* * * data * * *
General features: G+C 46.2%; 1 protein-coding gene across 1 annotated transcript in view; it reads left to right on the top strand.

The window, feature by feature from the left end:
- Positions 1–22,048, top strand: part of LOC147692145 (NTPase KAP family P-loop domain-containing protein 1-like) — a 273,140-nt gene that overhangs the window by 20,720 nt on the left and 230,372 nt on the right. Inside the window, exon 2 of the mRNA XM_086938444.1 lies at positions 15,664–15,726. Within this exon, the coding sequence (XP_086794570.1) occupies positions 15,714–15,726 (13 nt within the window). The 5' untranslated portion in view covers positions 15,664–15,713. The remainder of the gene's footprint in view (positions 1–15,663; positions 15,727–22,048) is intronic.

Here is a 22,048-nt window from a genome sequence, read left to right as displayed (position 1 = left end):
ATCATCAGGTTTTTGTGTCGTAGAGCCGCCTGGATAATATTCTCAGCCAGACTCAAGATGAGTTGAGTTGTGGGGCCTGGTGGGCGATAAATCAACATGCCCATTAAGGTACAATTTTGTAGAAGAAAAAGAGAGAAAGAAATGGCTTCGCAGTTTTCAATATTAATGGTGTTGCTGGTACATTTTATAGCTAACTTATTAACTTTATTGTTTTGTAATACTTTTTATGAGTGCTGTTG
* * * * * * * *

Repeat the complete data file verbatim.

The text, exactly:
General features: G+C 46.2%; 1 protein-coding gene across 1 annotated transcript in view; it reads left to right on the top strand.

The window, feature by feature from the left end:
- Positions 1–22,048, top strand: part of LOC147692145 (NTPase KAP family P-loop domain-containing protein 1-like) — a 273,140-nt gene that overhangs the window by 20,720 nt on the left and 230,372 nt on the right. Inside the window, exon 2 of the mRNA XM_086938444.1 lies at positions 15,664–15,726. Within this exon, the coding sequence (XP_086794570.1) occupies positions 15,714–15,726 (13 nt within the window). The 5' untranslated portion in view covers positions 15,664–15,713. The remainder of the gene's footprint in view (positions 1–15,663; positions 15,727–22,048) is intronic.

Here is a 22,048-nt window from a genome sequence, read left to right as displayed (position 1 = left end):
ATCATCAGGTTTTTGTGTCGTAGAGCCGCCTGGATAATATTCTCAGCCAGACTCAAGATGAGTTGAGTTGTGGGGCCTGGTGGGCGATAAATCAACATGCCCATTAAGGTACAATTTTGTAGAAGAAAAAGAGAGAAAGAAATGGCTTCGCAGTTTTCAATATTAATGGTGTTGCTGGTACATTTTATAGCTAACTTATTAACTTTATTGTTTTGTAATACTTTTTATGAGTGCTGTTG